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Tuesday, March 19 , 2019, 1:16 pm | Fog/Mist 55º


Jim Langley: Receiving God’s Tender Mercies

The first motion picture I saw after accepting Christ as my Savior and Lord in 1984 was Tender Mercies, starring Robert Duvall in his Academy Award-winning role portraying Mac Sledge, a down-and-out recovering alcoholic country music songwriter/singer.

This was a vulnerable time in my life, having just surrendered my will to Jesus a few weeks earlier. The storyline of the film brought me affirmation that I could truly change, as Duvall’s character had successfully done in the movie.

The idea of a merciful God was something I had never considered before the spring of 1984. Up to this point in my life, I had always considered God to be a Heavenly Being who occasionally watched over my actions and chastened me on occasion as was certainly warranted. I had no concept of His wonderful mercy in those first 40 years of my life.

Universal Pictures made little effort to promote this film — possibly due to the strong Christian message presented in the script. Even without its promotion, the film amazingly garnered five Academy Award nominations and also captured Best Original Screenplay honors for writer Horton Foote.

What I remember most about Duvall’s character was the peace that he portrayed throughout the film. That was something I had only recently come to feel for the first time in my life.

This paradigm shift caused me to realize that I no longer had to perform for recognition and acclamation. All of a sudden it wasn’t about what I did, but only about what Christ did for all mankind on the cross.

In Psalm 103, King David proclaims that God does not treat us as we deserve. As long as we revere Him, He bestows His compassion on us no matter what our disobedience might have been in the past. He only looks at who we are this day forward.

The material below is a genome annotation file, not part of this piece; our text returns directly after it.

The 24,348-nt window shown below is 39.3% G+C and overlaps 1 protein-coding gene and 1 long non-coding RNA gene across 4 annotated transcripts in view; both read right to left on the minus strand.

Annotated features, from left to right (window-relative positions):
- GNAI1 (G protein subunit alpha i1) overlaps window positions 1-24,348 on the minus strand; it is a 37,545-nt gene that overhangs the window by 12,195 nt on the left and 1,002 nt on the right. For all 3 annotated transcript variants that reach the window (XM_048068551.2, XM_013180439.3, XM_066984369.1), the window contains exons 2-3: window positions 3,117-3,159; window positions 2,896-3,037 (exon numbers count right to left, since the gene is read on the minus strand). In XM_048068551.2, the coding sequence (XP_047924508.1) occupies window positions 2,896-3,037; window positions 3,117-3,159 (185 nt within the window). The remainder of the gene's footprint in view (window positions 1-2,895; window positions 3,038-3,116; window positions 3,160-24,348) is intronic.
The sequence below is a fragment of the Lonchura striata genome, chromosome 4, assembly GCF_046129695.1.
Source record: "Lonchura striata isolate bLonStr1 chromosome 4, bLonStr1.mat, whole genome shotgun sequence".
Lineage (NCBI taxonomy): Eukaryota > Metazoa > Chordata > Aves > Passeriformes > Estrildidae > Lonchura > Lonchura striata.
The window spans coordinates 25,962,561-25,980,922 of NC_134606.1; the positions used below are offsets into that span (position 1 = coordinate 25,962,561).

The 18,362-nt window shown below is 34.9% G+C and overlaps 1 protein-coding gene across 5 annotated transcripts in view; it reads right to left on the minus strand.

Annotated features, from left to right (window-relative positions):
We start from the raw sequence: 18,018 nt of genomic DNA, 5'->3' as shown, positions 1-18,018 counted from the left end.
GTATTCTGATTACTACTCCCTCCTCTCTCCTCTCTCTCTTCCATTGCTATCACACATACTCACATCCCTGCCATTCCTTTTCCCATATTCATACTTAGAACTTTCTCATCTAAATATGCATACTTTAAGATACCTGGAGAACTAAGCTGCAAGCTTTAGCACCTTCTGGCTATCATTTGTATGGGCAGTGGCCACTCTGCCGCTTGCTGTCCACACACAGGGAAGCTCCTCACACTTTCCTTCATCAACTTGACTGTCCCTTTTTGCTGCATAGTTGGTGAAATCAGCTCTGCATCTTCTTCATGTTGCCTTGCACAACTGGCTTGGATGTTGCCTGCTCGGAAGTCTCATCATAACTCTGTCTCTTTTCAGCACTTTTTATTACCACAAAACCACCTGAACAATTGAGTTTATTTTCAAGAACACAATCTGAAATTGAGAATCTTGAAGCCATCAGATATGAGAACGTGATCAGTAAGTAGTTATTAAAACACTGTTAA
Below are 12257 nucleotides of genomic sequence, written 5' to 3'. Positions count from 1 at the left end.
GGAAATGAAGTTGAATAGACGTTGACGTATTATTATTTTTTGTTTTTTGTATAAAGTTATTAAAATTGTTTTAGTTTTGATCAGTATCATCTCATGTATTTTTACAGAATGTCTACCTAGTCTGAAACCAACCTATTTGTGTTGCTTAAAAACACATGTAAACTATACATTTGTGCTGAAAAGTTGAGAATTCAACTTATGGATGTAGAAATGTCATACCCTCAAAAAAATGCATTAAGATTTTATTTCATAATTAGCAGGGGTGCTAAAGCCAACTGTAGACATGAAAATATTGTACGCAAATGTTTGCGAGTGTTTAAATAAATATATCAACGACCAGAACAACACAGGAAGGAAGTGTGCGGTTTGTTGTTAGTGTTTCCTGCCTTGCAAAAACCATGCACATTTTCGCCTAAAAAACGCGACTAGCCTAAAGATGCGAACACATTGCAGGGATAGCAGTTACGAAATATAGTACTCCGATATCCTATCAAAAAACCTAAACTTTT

In Luke 1:76-79, Zechariah prophesies the role of his only son John and declares “the tender mercy of God” that “will come to us from Heaven to shine on those living in darkness and in the shadow of death, to guide our feet into the path of peace.”

You see, we are all born into a life of natural sin, which means we must face the darkness of this world and cannot fathom the wonderful mercy that God has made available to all mankind.

As the forerunner of the Messiah, John’s message of repentance prepared the world for Jesus’ ensuing three-year ministry.

In Luke 3, we’re informed that John the Baptist was the fulfillment of Isaiah’s prophecy restated from Isaiah 40:3-5. John’s God-assigned task was to “Prepare the way for the Lord” so “all mankind will see God’s salvation.” Have you come to experience God’s tender mercy?

It’s quite possible to be a regular church attendee and not know Him as He truly is. As a teenager and young adult, I regularly attended a name brand church in Texas and knew the Apostle’s Creed, the Nicene Creed and the whole liturgy of the church. In fact, I didn’t even have to open the hymnal at all!

You see, the problem was the contraction of “I Disease” and I had no loving relationship with the Father, Son and Holy Spirit. It was all about me and not about Him and others.

I’m so thankful He finally enlightened me and showed me The Way to His tender mercy. Consider doing the same if He has touched your heart through these words offered humbly for your thoughtful consideration. He loves you so much that He sent His only Son to die for all mankind!

Passages to Ponder

» Isaiah 40:3-5

» Psalm 103:9-16

» Luke 1:76-79

» Luke 3:4-6

» Romans 9:14-18

— Jim Langley has been writing for more than 30 years while working as a life and health insurance agent in Santa Barbara. In recent years, his passion has turned to writing about his personal relationship with God, and his goal is to encourage others to draw near to Him as well. As a longtime member of CBMC of Santa Barbara (Christian Business Men’s Connection), he started writing Fourth Quarter Strategies columns in 2014, and he now reaches an international audience through the CBMC International devotional Monday Manna. Click here for previous columns. The opinions expressed are his own.

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